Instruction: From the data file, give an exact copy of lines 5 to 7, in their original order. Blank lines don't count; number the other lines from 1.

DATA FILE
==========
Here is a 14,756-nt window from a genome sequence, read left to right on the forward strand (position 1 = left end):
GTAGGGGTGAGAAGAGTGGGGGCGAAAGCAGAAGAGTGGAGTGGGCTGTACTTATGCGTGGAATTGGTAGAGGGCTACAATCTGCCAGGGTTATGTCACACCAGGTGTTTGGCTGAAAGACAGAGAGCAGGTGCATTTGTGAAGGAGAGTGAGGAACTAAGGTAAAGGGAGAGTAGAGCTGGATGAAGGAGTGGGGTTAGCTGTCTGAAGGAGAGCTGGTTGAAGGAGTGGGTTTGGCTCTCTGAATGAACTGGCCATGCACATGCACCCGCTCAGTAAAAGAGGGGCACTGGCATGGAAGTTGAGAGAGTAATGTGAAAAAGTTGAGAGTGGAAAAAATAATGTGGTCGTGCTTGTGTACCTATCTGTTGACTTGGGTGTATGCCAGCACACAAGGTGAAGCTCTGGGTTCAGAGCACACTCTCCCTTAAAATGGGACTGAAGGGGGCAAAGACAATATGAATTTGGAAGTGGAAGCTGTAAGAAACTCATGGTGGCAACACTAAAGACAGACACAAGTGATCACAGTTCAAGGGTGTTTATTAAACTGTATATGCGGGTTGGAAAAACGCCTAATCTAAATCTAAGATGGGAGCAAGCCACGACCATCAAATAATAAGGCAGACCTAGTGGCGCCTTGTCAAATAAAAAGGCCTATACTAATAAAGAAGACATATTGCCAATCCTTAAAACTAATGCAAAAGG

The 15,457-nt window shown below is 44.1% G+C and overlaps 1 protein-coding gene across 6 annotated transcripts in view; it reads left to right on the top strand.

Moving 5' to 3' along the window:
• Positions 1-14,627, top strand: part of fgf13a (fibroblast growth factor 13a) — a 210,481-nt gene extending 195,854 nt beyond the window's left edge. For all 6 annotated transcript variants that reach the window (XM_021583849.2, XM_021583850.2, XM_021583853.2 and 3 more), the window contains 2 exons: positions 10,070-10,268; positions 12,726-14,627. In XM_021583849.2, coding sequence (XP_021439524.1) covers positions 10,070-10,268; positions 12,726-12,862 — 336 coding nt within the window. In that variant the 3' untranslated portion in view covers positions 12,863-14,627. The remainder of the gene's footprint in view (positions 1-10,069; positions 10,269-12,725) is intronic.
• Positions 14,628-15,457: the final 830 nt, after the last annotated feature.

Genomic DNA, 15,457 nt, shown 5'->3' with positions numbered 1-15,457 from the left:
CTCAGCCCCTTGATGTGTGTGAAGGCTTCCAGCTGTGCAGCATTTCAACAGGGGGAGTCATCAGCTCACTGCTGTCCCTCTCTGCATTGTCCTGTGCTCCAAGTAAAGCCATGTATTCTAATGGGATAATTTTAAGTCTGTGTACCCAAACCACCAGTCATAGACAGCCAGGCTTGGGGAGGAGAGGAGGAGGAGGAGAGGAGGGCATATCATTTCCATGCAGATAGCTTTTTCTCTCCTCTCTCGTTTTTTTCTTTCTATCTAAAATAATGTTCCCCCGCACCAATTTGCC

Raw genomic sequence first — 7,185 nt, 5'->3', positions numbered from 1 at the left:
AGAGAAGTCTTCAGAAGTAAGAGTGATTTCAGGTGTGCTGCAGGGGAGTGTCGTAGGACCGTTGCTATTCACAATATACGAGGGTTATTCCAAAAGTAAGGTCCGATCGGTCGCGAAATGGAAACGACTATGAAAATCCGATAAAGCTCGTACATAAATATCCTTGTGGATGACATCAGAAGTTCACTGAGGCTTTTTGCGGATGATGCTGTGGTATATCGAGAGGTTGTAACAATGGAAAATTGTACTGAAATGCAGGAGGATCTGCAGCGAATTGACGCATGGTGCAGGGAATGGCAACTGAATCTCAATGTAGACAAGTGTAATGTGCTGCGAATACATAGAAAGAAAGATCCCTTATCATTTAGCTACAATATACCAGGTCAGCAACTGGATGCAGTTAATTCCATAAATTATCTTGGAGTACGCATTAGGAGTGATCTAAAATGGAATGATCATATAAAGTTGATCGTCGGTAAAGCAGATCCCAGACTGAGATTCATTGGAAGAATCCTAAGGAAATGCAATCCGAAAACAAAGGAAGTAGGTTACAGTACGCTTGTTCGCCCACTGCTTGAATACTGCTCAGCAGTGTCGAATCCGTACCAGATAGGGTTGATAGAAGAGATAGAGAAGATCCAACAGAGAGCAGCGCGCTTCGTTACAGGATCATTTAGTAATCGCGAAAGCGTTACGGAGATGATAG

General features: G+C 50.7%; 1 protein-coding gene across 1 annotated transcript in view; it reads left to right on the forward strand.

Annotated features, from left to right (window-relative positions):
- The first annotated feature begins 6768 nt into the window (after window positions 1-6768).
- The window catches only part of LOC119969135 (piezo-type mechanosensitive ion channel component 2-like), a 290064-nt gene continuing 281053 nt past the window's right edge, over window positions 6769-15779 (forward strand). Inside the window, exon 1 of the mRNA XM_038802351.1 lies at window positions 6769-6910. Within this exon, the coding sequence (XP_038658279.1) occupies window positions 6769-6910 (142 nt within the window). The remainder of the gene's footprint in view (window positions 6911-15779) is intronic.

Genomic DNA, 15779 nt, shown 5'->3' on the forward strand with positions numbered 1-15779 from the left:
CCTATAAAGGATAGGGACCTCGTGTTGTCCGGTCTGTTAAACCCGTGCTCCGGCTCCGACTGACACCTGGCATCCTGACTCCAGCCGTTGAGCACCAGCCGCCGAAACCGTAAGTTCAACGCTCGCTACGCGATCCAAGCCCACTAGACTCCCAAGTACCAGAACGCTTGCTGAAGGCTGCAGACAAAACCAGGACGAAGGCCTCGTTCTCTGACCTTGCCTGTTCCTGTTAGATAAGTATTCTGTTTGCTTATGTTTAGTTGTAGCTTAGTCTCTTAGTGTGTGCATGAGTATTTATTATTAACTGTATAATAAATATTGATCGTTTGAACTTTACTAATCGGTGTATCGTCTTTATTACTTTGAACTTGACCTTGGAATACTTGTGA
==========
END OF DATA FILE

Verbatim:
• Positions 1-14,627, top strand: part of fgf13a (fibroblast growth factor 13a) — a 210,481-nt gene extending 195,854 nt beyond the window's left edge. For all 6 annotated transcript variants that reach the window (XM_021583849.2, XM_021583850.2, XM_021583853.2 and 3 more), the window contains 2 exons: positions 10,070-10,268; positions 12,726-14,627. In XM_021583849.2, coding sequence (XP_021439524.1) covers positions 10,070-10,268; positions 12,726-12,862 — 336 coding nt within the window. In that variant the 3' untranslated portion in view covers positions 12,863-14,627. The remainder of the gene's footprint in view (positions 1-10,069; positions 10,269-12,725) is intronic.
• Positions 14,628-15,457: the final 830 nt, after the last annotated feature.

Genomic DNA, 15,457 nt, shown 5'->3' with positions numbered 1-15,457 from the left: